Has healthcare technology exceeded its humanity?

By Stephanie Nieman
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doctor talking with patient healthcare technology

It is highly likely that the following statement has been erroneously attributed to Albert Einstein, but we can hope he, at least, also had some internal debates on the topic.

“It has become appallingly obvious that our technology has exceeded our humanity.”

At SJF Ventures, we’re both impact and venture capital investors, so much of our thinking is dedicated to how technology can dramatically improve livelihoods.  We’re also active healthcare investors who have participated in the growth of the digital health ecosystem and helped accelerate innovations in order to improve healthcare access and outcomes. We’ve seen the rise of electronic health records, cloud-based software, connected medical devices, digital health apps, data platforms, and artificial intelligence to improve health. And we’ve invested in many of these innovations because we know that healthcare as we have known it must change.

Healthcare costs are growing too rapidly, demand for care increasingly exceeds clinician supply, and our national health is suffering.  Tackling chronic disease through both a prevention and disease management strategy is critical to improving health outcomes.  About 86 percent of all healthcare spending goes towards treating patients with one or more chronic conditions. Almost half of all U.S. adults suffer from at least one chronic disease, and a quarter suffer from two or more. In 2014, seven chronic conditions were responsible for nearly 65 percent of all deaths.

The model of healthcare delivery must change. We are big believers that health must increasingly be managed outside of traditional healthcare provider settings in order to both contain costs and improve patient health outcomes. This is especially true for a chronic disease, like diabetes, a condition being tackled by several of our portfolio companies from different angles.

To enable extended care delivery to patients, we think the healthcare ecosystem needs both new technologies to extend clinician reach and new care models that deploy empathy and personalized problem-solving via human interaction. With real humans. We especially think people play an integral role in reaching populations that are hardest to motivate and, as a result, the costliest subset. The digital health community has often overlooked how important people are in the equation. While technologies help clinicians scale their reach and engagement and make the healthcare system more efficient, human interaction adds a deeper, equally meaningful solution. We need to give clinicians, social workers, health coaches, and care managers technological tools to allow them to dramatically scale what they can do better than the technology can.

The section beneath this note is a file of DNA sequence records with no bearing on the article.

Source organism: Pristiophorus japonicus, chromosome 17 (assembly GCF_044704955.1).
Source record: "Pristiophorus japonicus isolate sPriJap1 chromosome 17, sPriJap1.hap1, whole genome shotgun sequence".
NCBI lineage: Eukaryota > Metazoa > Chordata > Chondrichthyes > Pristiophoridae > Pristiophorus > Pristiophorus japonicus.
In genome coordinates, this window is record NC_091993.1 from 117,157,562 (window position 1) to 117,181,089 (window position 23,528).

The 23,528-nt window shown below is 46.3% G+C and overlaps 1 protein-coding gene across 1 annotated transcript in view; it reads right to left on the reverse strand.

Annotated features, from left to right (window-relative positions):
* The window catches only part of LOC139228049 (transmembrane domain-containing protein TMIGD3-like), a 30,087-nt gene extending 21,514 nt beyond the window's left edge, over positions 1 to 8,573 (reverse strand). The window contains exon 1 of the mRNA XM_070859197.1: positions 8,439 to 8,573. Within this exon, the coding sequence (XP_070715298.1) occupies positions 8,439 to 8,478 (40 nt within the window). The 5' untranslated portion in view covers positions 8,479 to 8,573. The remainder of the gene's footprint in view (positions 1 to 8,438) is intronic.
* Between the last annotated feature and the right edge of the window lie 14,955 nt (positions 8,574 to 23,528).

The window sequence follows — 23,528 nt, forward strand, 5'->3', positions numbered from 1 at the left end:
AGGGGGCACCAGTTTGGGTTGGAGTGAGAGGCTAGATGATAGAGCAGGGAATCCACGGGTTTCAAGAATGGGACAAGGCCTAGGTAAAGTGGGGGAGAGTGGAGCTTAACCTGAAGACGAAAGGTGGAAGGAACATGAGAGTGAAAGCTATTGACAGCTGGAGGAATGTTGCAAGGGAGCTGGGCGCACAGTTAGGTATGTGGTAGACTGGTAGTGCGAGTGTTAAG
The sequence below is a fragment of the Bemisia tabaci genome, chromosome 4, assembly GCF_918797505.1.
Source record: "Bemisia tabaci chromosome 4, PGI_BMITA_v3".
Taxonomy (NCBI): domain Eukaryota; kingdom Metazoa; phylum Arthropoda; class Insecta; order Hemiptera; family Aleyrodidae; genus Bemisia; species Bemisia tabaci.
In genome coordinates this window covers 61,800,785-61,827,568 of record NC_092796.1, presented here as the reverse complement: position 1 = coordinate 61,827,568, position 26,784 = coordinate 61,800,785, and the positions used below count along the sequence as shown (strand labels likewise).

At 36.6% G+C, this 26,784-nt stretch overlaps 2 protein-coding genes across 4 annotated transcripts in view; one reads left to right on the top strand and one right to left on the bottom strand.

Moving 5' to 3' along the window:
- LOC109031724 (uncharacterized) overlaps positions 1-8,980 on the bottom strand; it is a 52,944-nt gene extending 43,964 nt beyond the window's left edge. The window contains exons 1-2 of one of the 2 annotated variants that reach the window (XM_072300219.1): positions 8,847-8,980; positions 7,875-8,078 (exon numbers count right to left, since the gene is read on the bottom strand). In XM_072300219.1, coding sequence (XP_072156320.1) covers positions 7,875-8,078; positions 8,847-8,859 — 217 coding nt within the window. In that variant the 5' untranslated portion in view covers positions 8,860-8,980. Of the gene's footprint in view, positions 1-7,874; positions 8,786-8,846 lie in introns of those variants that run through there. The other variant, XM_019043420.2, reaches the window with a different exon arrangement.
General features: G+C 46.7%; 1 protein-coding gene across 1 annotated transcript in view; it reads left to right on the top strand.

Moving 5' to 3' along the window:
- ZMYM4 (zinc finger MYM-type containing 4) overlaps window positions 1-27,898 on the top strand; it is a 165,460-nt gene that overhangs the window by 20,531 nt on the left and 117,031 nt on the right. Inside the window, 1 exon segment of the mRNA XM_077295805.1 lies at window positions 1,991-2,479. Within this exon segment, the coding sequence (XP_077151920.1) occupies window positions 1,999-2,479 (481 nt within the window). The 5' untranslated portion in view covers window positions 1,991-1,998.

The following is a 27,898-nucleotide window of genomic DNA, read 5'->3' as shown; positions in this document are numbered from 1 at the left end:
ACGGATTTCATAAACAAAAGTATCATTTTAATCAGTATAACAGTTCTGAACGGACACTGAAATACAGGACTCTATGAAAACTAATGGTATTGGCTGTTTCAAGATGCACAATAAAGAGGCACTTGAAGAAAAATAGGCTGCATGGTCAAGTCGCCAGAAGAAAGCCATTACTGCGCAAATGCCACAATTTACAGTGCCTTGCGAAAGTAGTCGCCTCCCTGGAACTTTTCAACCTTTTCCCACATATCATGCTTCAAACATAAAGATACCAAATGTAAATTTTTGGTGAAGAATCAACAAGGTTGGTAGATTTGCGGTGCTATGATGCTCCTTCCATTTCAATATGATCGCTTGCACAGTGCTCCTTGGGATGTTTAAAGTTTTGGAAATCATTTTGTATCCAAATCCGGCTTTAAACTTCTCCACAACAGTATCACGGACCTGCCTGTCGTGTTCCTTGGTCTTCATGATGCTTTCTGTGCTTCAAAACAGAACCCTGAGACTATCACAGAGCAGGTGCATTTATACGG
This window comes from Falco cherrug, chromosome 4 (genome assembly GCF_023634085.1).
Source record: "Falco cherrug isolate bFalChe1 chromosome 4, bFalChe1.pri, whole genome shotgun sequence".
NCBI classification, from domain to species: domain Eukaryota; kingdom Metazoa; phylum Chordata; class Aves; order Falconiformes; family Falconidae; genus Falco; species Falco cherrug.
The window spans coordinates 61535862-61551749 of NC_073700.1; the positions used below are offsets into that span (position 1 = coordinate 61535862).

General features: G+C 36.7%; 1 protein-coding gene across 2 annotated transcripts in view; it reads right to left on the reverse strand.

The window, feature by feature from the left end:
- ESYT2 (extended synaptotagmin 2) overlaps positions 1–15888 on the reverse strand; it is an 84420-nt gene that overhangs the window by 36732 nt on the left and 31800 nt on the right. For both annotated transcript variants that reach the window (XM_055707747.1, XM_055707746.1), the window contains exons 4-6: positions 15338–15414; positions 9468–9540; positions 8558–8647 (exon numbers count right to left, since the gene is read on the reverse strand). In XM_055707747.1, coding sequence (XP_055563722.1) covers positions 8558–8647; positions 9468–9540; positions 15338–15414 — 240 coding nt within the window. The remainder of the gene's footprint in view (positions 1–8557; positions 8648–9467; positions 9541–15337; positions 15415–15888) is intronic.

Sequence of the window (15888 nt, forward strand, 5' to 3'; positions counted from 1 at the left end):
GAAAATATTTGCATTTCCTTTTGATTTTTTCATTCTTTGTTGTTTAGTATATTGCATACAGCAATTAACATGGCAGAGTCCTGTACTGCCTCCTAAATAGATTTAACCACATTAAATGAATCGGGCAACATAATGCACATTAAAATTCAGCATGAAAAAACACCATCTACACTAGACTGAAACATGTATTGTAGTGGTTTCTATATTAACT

Healthcare professionals should leverage technology to reach a growing number of patients where they are in daily life, create frequent contact points, and make clinician workflows as efficient as possible by channeling repetitive tasks and feedback loops through computerized systems. We should leverage people to do what people can uniquely do: build relationships and patient trust, share empathy, and problem-solve complex cases and unique pathways. 
 
SJF Ventures recently invested in mPulse Mobile because it provides a modern, patient-preferred channel of secure text messaging to reach literally millions of patients with personalized communication. It can also provide AI-powered virtual agents to answer questions and collect patient information. This technology frees up time to enable care management teams to focus on those patients and issues that need more human-centered help. mPulse’s product even enables a seamless transition from a virtual agent to a live clinician when certain issues are triggered to show that a patient needs human intervention.  We invested in mPulse because its value proposition demonstrates our thesis around technology and people. It allows both to achieve higher utilization, improving healthcare efficiency and improving patient care.

We’ve also invested in a company that leans a little more on the human side of care delivery via a network of specialized diabetes coaches.  Fit4D provides an example of how a network of Certified Diabetes Educator (CDE) coaches can leverage technology to scale their reach but still provide the 1:1 human connection needed by patients who are out of compliance with their care plans and have high A1C levels. Fit4D's coaches have the experience and empathy required to build those personal relationships that help patients overcome behavioral and socioeconomic barriers so common with diabetes. Leveraging a combination of workflow technology and behavioral science algorithms, these humans (or coaches) reach a patient panel scale far greater than that which could ever be managed in person or even through basic telephonic software. Again, both humans and technology doing what each does best.

We can’t allow the buzz around the digital health community to forget that the challenges we face require multi-faceted solutions. People deploying technology, and not the other way around.

We don’t think technology has exceeded our humanity in healthcare, and we hope the digital health community doesn’t let it.

About the author: Stephanie Nieman is a Principal at SJF Ventures based in Durham, NC. SJF Ventures is a venture capital fund investing in high growth, positive impact companies across the U.S. and an active healthcare investor.